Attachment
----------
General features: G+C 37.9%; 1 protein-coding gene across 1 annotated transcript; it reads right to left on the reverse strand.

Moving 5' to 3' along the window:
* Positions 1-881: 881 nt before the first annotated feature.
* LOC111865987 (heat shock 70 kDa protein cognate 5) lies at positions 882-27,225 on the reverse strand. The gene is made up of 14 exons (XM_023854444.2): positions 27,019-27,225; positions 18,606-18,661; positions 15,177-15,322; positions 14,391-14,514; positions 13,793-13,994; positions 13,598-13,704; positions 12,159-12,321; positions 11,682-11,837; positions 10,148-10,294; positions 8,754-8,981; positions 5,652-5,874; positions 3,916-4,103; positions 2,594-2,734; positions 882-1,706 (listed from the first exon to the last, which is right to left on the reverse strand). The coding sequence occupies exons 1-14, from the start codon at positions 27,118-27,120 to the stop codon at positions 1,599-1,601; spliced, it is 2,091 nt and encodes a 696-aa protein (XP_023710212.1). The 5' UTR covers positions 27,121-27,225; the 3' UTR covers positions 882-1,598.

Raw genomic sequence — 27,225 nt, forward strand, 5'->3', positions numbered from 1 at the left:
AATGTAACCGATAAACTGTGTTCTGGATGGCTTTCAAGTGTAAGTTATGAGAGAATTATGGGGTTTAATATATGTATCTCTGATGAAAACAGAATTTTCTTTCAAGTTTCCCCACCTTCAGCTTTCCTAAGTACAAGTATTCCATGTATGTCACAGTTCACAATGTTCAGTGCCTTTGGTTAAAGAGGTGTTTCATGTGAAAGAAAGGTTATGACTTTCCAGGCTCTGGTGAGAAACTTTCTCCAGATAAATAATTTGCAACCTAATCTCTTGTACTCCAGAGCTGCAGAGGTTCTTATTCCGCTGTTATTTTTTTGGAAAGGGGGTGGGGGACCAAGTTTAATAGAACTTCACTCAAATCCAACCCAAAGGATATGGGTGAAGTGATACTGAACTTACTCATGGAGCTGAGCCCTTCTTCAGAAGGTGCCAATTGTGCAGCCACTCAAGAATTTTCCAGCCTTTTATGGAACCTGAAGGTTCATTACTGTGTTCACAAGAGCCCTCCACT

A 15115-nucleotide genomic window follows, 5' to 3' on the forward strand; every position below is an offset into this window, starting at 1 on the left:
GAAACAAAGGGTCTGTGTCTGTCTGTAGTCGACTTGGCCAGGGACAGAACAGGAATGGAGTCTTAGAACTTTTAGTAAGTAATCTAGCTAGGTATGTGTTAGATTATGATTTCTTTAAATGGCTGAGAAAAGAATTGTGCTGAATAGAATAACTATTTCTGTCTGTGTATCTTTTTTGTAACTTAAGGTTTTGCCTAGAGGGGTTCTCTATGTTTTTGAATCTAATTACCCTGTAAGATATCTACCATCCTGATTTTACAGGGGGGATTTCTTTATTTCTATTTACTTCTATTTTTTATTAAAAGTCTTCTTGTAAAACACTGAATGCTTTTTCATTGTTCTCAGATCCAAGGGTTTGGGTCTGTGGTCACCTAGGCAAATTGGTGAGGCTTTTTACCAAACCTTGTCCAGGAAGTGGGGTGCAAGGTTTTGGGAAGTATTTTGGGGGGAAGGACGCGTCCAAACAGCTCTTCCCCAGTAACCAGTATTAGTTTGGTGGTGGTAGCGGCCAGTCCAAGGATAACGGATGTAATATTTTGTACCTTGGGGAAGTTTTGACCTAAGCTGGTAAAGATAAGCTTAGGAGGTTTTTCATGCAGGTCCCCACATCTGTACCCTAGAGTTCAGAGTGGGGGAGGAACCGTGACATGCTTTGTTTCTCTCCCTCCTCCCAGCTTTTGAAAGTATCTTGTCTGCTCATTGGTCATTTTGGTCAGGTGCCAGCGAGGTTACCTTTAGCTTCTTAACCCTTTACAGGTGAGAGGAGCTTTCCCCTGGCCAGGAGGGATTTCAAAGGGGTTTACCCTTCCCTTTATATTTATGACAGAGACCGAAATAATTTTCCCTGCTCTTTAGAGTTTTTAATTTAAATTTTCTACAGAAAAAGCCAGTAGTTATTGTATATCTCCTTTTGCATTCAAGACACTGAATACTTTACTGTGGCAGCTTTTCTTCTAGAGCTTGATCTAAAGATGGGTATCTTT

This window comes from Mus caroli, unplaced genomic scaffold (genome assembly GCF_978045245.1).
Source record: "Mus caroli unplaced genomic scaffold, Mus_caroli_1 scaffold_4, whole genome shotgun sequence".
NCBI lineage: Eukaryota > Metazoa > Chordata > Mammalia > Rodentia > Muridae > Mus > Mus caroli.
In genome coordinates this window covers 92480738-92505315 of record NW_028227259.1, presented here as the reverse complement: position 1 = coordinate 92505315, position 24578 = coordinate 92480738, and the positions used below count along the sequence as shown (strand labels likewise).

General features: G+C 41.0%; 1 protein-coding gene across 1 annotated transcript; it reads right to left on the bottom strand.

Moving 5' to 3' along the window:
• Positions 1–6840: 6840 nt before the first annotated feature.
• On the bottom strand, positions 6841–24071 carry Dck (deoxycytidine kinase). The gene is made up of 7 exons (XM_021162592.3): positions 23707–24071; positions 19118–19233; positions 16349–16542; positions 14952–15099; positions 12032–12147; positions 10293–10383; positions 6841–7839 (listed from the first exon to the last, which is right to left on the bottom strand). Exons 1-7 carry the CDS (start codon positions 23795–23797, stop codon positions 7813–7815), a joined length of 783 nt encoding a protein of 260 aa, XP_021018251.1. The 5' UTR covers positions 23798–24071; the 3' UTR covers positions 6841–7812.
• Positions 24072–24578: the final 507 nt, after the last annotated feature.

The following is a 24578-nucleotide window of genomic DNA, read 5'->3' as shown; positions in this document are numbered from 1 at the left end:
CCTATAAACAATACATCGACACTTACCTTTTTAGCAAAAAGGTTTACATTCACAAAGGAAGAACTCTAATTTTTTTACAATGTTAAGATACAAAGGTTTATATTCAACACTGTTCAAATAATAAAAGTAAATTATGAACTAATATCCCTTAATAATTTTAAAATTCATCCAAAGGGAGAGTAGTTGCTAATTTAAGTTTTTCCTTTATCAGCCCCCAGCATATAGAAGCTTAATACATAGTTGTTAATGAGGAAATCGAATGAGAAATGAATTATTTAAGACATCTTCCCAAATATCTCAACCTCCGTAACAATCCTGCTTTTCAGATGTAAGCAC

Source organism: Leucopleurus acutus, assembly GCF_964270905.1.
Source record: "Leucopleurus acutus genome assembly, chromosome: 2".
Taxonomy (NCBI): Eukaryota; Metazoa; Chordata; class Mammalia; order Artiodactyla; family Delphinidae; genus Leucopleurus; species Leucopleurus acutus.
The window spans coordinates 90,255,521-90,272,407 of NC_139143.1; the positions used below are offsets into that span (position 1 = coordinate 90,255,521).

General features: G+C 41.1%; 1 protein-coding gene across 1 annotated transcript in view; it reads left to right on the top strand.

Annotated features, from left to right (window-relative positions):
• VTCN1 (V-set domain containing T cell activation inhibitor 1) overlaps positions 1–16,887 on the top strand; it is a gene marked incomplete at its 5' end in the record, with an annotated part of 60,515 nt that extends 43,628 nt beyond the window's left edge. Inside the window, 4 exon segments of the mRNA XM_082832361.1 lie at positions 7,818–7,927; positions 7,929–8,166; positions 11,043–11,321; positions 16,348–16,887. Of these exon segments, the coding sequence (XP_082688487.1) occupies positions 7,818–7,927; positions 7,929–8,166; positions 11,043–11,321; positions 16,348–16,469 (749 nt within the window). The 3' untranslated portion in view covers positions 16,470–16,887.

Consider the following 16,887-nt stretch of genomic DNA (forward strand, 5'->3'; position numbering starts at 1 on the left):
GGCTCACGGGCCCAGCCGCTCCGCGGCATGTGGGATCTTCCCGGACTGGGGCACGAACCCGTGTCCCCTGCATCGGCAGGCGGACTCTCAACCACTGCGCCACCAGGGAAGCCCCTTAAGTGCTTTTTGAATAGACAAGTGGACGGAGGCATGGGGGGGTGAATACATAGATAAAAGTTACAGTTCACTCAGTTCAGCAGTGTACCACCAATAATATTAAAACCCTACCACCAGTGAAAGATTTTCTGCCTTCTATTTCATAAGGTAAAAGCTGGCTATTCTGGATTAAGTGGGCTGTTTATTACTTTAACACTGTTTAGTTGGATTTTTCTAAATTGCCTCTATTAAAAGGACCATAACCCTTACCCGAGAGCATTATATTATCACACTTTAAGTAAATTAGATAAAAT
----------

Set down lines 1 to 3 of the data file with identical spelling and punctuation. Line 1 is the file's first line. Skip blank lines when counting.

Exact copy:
General features: G+C 37.9%; 1 protein-coding gene across 1 annotated transcript; it reads right to left on the reverse strand.

Moving 5' to 3' along the window:
* Positions 1-881: 881 nt before the first annotated feature.